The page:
Fatal errors and results

Successful sales managers are leaders. Knowing how to inspire, motivate, coach and hold sales people accountable for their behavior is the foundation for improving sales. Skill sets for success as a sales manager are not the same as skill sets for successful sales people. In some cases it’s not surprising that unskilled sales managers with no training can commit many fatal errors without recognizing why sales fail to increase.

Here are thirteen for your consideration:

1.  Refuse to accept personal accountability for the behaviors and production of your sales force. Spending time blaming the sales people, the market, the economy, the product or the company will never increase sales. Accepting these excuses from sales people does them a disservice, as well.

2.   Neglect to develop the sales people you manage. The top job of the sales manager is not to sell. It isn't even to "get sales up." It is to develop the sales people on the team. The problem with promoting the best producing sales person to the sales management position is that he may think sales would go up if everyone sold the way he did when he was the top producer. It is rarely so.

3.   Focusing on the results rather than the behavior, attitudes and beliefs. Results are clear to everyone. Knowing what behaviors, attitudes and beliefs enable sellers to sell is the first step. The second step is to know how to change the things that get in the way.

4.   Don't use all the data you can get. Evaluate your sales people. It just doesn't make sense to stay in the dark when highly accurate, dependable assessment tools will tell you precisely how and why your sales people sell or don’t.

5.  Manage all your sales people the same way. Managing everyone the same way will result in frustration, lack of clarity, and missed opportunities for growth in the ability to sell.

6.  Forget the importance of profit. Sales volume is not the indicator of success. Dropping the price may get the sale, but it leads to leaner margins, lack of confidence and a poorly performing sales force.

7.  Focus on the problems rather than the objective. Know your target market and limit your presentations to qualified prospects. Learn as much as you can about the prospects in your target market.

8.   Being a buddy rather than a coach. Your sales force wants to get better. If they don't, see #11. Sales people need a mentor, a coach, to spur them to leave their comfort zone to find new success.

9.   Don't set standards and never rank your sales people by anything other than revenue. Without clear expectations, without the awareness that there are varieties of ways to succeed, and without the knowledge of where they stand, sales people flounder into isolation and alienation.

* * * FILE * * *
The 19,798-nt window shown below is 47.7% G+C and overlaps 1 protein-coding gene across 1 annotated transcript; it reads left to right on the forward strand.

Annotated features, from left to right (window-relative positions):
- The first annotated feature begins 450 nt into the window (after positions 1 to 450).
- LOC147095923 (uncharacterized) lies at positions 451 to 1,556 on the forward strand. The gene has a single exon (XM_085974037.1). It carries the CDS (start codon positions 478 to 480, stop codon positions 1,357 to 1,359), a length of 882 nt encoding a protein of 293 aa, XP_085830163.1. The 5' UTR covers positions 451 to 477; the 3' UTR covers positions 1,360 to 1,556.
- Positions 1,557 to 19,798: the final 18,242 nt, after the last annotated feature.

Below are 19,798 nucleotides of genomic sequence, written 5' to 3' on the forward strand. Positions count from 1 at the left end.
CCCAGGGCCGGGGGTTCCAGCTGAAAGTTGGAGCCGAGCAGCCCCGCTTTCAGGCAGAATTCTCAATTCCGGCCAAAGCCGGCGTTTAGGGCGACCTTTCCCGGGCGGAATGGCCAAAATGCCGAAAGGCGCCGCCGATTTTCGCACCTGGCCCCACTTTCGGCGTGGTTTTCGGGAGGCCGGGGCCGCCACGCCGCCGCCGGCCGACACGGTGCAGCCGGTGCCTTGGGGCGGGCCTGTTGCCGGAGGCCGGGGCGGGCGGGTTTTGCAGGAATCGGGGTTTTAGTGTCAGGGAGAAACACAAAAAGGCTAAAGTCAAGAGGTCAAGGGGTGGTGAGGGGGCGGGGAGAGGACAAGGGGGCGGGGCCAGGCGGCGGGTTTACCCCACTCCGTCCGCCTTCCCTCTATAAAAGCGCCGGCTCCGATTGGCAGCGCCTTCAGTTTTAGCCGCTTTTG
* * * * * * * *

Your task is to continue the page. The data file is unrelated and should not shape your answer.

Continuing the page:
10.  Never train your sales people. Thinking you know everything the sales team needs to know about sales limits them to your experience. Without continual refinement in the rapidly changing marketplace, you can find yourself unprepared to meet unexpected challenges.

11.  Condone incompetence. Sales people can actually believe their lack of competent performance is acceptable when there are no consequences for poor performance. What are you doing to implement an accountability process?

12.  Recognize only the top revenue producers and then only once a year at bonus time. Failure to see the team as the reason for sales success leads to isolation, lack of camaraderie. Recognition of everyone's efforts strengthens the team and leads to greater initiative.

13.  Always see conditions instead of obstacles. Seeing a down market (or anything that gets in the way of business) as an unchangeable condition leads to excuse-making. Accepting excuses de-motivates the sales force.

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About the Author

John Glennon is an authorized licensee of Sandler TrainingSM in the Interior of British Columbia.

John is an accomplished sales person and manager with over 17 years sales and sales management experience. Beginning in sales in 1990 as a sales representative, he progressed to territory manager, sales manager, division manager and national sales and marketing manager roles throughout his career.

In 1997, John became a student of the Sandler Selling System. This introduction changed his sales career and over time propelled John and his career to new heights.

Successful in accelerating growth through strategic leadership, John knows firsthand the value of a sales training approach that follows a learning philosophy of ongoing reinforcement. He is experienced in driving the behaviours, attitudes and techniques required of an effective sales team.

Sandler Training is offered on a regular basis from their Kelowna, BC training center and through innovative distance learning programs to the rest of the BC Interior.


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The views expressed are strictly those of the author and not necessarily those of Castanet. Castanet does not warrant the contents.

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